Cigarette Smoking Practices and Its Determinants Among University Students in Southwest, Nigeria
OA Babatunde (),
OE Elegbede (),
LM Ayodele (),
OA Atoyebi (),
DO Ibirongbe () and
AO Adeagbo ()
Additional contact information OA Babatunde: Department of Community Medicine, Federal Medical Center, Ido-Ekiti, Nigeria
OE Elegbede: Department of Community Medicine, Federal Medical Center, Ido-Ekiti, Nigeria
LM Ayodele: Department of Behavioral Sciences, Federal Medical Center, Ido-Ekiti, Nigeria
OA Atoyebi: Department of Community Medicine, Federal Medical Center, Ido-Ekiti, Nigeria
DO Ibirongbe: Department of Community Medicine, Federal Medical Center, Ido-Ekiti, Nigeria
AO Adeagbo: Department of Community Medicine, Federal Medical Center, Ido-Ekiti, Nigeria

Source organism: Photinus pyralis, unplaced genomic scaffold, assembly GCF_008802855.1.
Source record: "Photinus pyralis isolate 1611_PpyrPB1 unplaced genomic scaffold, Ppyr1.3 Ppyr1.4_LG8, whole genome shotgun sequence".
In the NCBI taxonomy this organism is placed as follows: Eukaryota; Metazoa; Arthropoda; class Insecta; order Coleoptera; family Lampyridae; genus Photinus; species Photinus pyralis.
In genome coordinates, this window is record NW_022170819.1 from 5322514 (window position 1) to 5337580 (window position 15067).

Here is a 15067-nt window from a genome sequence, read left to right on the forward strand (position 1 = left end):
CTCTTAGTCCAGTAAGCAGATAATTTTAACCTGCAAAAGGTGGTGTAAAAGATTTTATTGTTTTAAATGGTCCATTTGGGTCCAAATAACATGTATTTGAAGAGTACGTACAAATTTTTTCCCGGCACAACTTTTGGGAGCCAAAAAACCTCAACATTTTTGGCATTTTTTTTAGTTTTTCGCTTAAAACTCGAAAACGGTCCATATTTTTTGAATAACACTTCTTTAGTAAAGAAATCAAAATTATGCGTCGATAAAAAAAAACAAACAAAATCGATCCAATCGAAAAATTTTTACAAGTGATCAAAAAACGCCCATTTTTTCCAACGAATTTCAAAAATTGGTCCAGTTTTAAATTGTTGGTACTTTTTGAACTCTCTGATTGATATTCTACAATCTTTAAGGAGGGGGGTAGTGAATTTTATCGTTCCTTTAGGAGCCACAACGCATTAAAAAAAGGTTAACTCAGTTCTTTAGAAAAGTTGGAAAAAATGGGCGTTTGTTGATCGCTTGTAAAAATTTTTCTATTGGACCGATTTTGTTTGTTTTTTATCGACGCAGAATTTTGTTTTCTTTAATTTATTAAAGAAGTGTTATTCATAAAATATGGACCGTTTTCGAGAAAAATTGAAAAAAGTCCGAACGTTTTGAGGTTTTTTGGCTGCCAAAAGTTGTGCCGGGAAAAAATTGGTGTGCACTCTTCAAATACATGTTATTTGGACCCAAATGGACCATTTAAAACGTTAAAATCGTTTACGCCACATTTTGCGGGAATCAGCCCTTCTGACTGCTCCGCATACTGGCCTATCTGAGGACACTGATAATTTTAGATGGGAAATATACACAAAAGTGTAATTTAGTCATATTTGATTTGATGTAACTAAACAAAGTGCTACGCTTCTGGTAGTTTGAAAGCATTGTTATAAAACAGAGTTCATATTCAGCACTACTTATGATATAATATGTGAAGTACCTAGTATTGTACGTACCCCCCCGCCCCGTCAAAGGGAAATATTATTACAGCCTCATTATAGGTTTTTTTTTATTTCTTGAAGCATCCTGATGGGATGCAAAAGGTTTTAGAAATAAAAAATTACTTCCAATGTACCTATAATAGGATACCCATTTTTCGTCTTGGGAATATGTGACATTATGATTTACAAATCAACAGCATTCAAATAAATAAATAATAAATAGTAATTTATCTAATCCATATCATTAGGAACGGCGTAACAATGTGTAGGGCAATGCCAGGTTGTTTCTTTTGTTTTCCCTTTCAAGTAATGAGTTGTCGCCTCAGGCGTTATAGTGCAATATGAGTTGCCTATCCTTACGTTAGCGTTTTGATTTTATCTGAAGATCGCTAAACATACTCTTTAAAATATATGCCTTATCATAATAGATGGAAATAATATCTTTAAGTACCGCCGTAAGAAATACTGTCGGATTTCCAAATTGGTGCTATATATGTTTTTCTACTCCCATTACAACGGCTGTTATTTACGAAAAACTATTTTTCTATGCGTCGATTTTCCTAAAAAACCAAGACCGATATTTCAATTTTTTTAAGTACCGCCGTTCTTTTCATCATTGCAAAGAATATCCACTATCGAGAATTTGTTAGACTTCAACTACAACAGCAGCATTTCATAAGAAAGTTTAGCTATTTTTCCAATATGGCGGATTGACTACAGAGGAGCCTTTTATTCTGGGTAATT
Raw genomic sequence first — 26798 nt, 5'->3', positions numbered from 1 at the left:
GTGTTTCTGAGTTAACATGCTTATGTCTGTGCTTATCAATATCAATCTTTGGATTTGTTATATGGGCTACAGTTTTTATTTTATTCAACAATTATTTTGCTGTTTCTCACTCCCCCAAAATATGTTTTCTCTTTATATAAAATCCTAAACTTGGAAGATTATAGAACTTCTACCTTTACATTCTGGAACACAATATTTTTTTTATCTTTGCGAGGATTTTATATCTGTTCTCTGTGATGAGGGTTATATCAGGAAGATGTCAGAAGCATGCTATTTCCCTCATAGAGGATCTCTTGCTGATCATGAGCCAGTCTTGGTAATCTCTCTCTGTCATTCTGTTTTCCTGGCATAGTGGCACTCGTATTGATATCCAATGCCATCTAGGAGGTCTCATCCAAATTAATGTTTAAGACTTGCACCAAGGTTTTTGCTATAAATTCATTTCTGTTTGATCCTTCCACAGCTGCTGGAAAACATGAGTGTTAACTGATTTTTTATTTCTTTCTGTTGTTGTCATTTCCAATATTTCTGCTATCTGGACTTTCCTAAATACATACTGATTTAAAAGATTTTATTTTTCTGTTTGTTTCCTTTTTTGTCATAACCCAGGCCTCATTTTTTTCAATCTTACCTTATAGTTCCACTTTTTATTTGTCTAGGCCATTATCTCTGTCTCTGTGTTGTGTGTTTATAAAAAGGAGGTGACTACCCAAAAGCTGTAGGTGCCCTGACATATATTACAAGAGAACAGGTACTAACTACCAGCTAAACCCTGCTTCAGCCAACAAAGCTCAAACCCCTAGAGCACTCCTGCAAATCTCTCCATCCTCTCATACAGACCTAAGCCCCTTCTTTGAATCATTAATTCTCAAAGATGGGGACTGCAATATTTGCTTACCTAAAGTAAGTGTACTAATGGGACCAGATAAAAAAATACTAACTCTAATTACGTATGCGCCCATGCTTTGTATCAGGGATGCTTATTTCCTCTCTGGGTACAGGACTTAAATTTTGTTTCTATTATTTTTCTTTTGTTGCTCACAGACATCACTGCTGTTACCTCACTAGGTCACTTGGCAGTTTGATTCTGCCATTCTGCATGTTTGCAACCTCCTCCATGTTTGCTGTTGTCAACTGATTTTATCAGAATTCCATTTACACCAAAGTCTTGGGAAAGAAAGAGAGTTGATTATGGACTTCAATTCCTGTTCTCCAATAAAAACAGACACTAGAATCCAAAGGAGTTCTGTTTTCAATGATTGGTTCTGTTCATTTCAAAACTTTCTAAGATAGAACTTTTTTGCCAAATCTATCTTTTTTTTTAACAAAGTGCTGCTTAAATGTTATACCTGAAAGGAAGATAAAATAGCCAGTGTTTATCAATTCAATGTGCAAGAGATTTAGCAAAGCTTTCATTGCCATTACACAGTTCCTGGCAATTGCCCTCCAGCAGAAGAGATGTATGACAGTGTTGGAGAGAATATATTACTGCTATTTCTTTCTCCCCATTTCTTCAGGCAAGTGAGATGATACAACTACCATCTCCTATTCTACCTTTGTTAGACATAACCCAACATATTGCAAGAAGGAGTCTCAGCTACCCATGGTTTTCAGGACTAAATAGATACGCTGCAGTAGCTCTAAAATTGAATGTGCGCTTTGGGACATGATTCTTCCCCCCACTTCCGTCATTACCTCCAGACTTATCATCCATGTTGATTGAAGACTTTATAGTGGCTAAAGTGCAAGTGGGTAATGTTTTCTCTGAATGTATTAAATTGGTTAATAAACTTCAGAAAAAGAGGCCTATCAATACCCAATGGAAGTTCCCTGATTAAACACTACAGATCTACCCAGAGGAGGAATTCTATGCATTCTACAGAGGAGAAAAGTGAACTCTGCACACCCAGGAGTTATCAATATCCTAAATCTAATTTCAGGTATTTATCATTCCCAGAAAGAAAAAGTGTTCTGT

Background: Tobacco smoking is one of the largest causes of preventable morbidity and mortality globally, and is responsible for many causes of premature deaths. This study seeks to find out cigarette-smoking practices among University Students in Ekiti State, Nigeria and identify its determinants. Methodology: This study was a descriptive cross-sectional study of young adults in tertiary institutions. The sample size was 300 while multi stage sampling technique was adopted to select the students that were interviewed. The pre-tested questionnaire was semi structured and it was self administered. Data analysis was done using Epi-Info version 3.4.1. Frequency tables and cross-tabulations were generated with a statistical significance p-value pre-determined at less than 0.05. Results: The prevalence of students that ever smoked was 66 (22.0%) while those that currently smoke are 41 (13.7%). Of the students that smoked, largest proportion (53.0%) smoked for pleasure. The mean age at onset of smoking was 15.14 + 4.34 while the mean number of sticks smoked per day was 4.46 + 4.59. Introduction to smoking was mainly by friends at home (48.6%), colleagues in school (33.3%) and siblings (18.1%) The factors that were positively associated with smoking habits were male sex, alcohol consumption, having a friend/relative that smokes, having no prior education on the dangers of smoking. They were all statistically significant. Conclusion: Peer influence is a very important source of cigarette smoking among the youths. Previous education on dangers of smoking and the perception that smoking is risky to health significantly reduced the prevalence of smoking. It is therefore recommended that health education on the risks associated with smoking be introduced to young adults early.
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